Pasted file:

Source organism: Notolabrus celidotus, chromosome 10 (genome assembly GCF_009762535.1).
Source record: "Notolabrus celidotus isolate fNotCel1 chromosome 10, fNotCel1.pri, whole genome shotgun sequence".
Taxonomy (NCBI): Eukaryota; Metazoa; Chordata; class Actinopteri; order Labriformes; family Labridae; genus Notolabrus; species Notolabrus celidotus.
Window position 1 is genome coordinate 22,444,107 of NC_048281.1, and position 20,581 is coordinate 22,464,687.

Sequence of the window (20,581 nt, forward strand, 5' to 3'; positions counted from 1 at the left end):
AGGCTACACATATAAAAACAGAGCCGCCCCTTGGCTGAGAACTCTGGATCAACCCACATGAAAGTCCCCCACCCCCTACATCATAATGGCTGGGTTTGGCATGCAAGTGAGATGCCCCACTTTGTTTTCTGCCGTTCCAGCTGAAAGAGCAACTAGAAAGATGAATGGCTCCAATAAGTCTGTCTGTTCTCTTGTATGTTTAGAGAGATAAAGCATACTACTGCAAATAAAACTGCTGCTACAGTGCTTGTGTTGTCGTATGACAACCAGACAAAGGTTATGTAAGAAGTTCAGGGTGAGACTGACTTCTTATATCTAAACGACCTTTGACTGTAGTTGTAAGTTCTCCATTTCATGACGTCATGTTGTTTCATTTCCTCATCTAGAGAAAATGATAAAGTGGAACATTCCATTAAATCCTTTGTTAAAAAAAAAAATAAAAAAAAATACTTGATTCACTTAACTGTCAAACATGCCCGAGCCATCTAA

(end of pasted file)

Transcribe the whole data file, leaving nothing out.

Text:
Source organism: Notolabrus celidotus, chromosome 10 (genome assembly GCF_009762535.1).
Source record: "Notolabrus celidotus isolate fNotCel1 chromosome 10, fNotCel1.pri, whole genome shotgun sequence".
Taxonomy (NCBI): Eukaryota; Metazoa; Chordata; class Actinopteri; order Labriformes; family Labridae; genus Notolabrus; species Notolabrus celidotus.
Window position 1 is genome coordinate 22,444,107 of NC_048281.1, and position 20,581 is coordinate 22,464,687.

Sequence of the window (20,581 nt, forward strand, 5' to 3'; positions counted from 1 at the left end):
AGGCTACACATATAAAAACAGAGCCGCCCCTTGGCTGAGAACTCTGGATCAACCCACATGAAAGTCCCCCACCCCCTACATCATAATGGCTGGGTTTGGCATGCAAGTGAGATGCCCCACTTTGTTTTCTGCCGTTCCAGCTGAAAGAGCAACTAGAAAGATGAATGGCTCCAATAAGTCTGTCTGTTCTCTTGTATGTTTAGAGAGATAAAGCATACTACTGCAAATAAAACTGCTGCTACAGTGCTTGTGTTGTCGTATGACAACCAGACAAAGGTTATGTAAGAAGTTCAGGGTGAGACTGACTTCTTATATCTAAACGACCTTTGACTGTAGTTGTAAGTTCTCCATTTCATGACGTCATGTTGTTTCATTTCCTCATCTAGAGAAAATGATAAAGTGGAACATTCCATTAAATCCTTTGTTAAAAAAAAAAATAAAAAAAAATACTTGATTCACTTAACTGTCAAACATGCCCGAGCCATCTAA